Half Dome Permit Lottery Statistics
On this page, you can find various statistics relating to the 2013 and 2014 Half Dome permit lotteries to help you make an informed decision when you apply for the lotteries.
The chart to the right shows the distribution of the Half Dome permit lottery requests by day of the week (as of March 26, 2014).
The set of bar graphs below show how many permits have been requested for each date during the Half Dome season (as of March 26, 2014). This graph shows actual number of permits requested for each day (225 permits are available each day). This graph shows the worst-case scenario for each day because each application will have only one of its permit dates filled (applications can have up to seven different dates requested).
The graphs below show the actual number of permits issued in 2013 via both the preseason lottery (solid blue) and daily lotteries (striped blue). For each day, 225 permits were available via the preseason lottery and 50 permits (plus permits received via the preseason lottery but later canceled) via the daily lottery. The total number of permits available each day was at least 275 (the day hiker limit in 2013 was 225, but we made available 275 permits to adjust for under-use of permits).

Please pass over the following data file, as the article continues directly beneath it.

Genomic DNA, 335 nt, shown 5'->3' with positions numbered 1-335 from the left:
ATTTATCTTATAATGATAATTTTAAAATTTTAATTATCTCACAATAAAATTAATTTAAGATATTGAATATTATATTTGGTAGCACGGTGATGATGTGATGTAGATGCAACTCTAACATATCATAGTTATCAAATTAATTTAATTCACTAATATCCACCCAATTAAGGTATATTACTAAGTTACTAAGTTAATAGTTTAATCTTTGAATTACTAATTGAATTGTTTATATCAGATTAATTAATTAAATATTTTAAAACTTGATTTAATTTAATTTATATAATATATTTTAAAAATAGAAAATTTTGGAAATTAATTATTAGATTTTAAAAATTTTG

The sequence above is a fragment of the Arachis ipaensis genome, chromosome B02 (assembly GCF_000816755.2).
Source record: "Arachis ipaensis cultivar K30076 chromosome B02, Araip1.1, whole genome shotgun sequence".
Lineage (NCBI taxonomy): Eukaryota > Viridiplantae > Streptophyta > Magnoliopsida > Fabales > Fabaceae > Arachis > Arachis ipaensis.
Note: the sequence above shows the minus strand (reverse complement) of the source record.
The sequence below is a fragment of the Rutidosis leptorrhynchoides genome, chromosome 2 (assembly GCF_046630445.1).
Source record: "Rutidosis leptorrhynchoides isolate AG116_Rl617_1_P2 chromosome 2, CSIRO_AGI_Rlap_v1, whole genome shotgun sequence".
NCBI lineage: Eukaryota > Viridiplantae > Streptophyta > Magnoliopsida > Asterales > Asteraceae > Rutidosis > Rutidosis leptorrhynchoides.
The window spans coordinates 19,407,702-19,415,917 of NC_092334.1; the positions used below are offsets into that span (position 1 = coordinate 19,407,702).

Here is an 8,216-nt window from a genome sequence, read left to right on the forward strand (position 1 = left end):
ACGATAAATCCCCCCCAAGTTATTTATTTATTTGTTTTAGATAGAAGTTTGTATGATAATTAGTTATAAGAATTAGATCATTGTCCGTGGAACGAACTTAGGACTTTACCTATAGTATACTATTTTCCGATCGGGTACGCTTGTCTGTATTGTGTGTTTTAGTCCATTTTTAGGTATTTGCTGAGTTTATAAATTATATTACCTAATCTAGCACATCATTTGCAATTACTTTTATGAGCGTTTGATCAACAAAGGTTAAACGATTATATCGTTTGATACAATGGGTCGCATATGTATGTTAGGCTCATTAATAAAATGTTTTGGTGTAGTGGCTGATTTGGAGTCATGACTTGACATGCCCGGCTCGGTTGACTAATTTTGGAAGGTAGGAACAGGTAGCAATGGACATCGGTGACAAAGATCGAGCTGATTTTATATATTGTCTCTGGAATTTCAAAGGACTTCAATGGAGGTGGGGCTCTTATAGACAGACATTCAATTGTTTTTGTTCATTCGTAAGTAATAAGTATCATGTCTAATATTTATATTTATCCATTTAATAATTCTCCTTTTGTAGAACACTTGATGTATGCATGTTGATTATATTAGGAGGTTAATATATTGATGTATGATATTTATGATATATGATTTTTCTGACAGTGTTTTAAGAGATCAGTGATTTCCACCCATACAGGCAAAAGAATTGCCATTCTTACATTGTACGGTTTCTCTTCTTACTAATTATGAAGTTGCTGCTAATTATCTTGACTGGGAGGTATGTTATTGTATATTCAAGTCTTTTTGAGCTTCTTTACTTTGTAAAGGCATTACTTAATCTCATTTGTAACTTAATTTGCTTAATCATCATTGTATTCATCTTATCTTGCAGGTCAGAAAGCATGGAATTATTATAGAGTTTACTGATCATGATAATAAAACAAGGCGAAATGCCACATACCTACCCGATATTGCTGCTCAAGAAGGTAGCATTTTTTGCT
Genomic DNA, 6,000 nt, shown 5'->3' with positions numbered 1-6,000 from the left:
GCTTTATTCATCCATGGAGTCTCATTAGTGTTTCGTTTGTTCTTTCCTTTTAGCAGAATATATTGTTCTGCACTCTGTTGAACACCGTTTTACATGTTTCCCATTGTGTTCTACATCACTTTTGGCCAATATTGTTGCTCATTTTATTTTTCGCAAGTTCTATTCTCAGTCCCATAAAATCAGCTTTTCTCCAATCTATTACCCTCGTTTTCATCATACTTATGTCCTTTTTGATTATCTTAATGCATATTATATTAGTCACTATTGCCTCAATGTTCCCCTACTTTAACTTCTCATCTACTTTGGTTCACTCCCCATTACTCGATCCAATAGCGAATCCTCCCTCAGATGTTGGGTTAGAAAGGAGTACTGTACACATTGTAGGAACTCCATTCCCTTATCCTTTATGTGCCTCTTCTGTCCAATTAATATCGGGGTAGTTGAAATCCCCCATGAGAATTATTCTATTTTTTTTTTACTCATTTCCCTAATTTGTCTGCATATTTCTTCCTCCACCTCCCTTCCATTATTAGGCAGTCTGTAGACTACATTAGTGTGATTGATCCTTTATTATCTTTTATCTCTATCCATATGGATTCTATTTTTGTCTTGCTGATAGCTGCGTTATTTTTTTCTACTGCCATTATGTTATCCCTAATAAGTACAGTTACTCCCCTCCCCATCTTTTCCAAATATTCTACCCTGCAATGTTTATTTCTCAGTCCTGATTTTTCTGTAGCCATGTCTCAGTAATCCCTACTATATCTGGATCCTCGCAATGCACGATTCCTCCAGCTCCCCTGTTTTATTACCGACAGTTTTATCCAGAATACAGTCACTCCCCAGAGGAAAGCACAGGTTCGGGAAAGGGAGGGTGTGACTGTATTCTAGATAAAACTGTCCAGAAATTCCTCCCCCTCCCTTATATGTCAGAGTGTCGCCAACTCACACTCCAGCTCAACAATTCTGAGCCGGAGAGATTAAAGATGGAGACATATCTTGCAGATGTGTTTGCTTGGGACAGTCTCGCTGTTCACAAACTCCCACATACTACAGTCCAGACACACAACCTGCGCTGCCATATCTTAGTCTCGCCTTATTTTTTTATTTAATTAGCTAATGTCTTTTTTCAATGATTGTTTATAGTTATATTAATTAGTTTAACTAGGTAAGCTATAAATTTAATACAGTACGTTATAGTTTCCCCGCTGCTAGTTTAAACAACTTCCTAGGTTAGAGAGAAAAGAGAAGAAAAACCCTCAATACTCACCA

The graphs below show the success rate for each day in 2013 for the daily lottery.
The graphs below show the total number of Half Dome permits issued in conjunction with wilderness permits in 2013. You can make assumptions for which days will be harder to get a Half Dome permit in conjunction with a wilderness permit in 2014 by adjusting the date by one day to match the day of the week in 2013.(Half Dome permits associated with wilderness permits are issued against the start date of the hike, but are valid during the entire wilderness trip.)
Other Statistics for 2013
Weekday success rate: 56% [in 2012: 49%]
Note: lower success rates are due to a total of 300 permits being available in 2013 (compared to 400 in 2012) as a result of the implementation of the Half Dome Plan.
Did You Know?
Yosemite Falls is fed mostly by snowmelt. Peak flow usually happens in late May, but by August, Yosemite Falls is often dry. It begins flowing again a few months later, after winter snows arrive.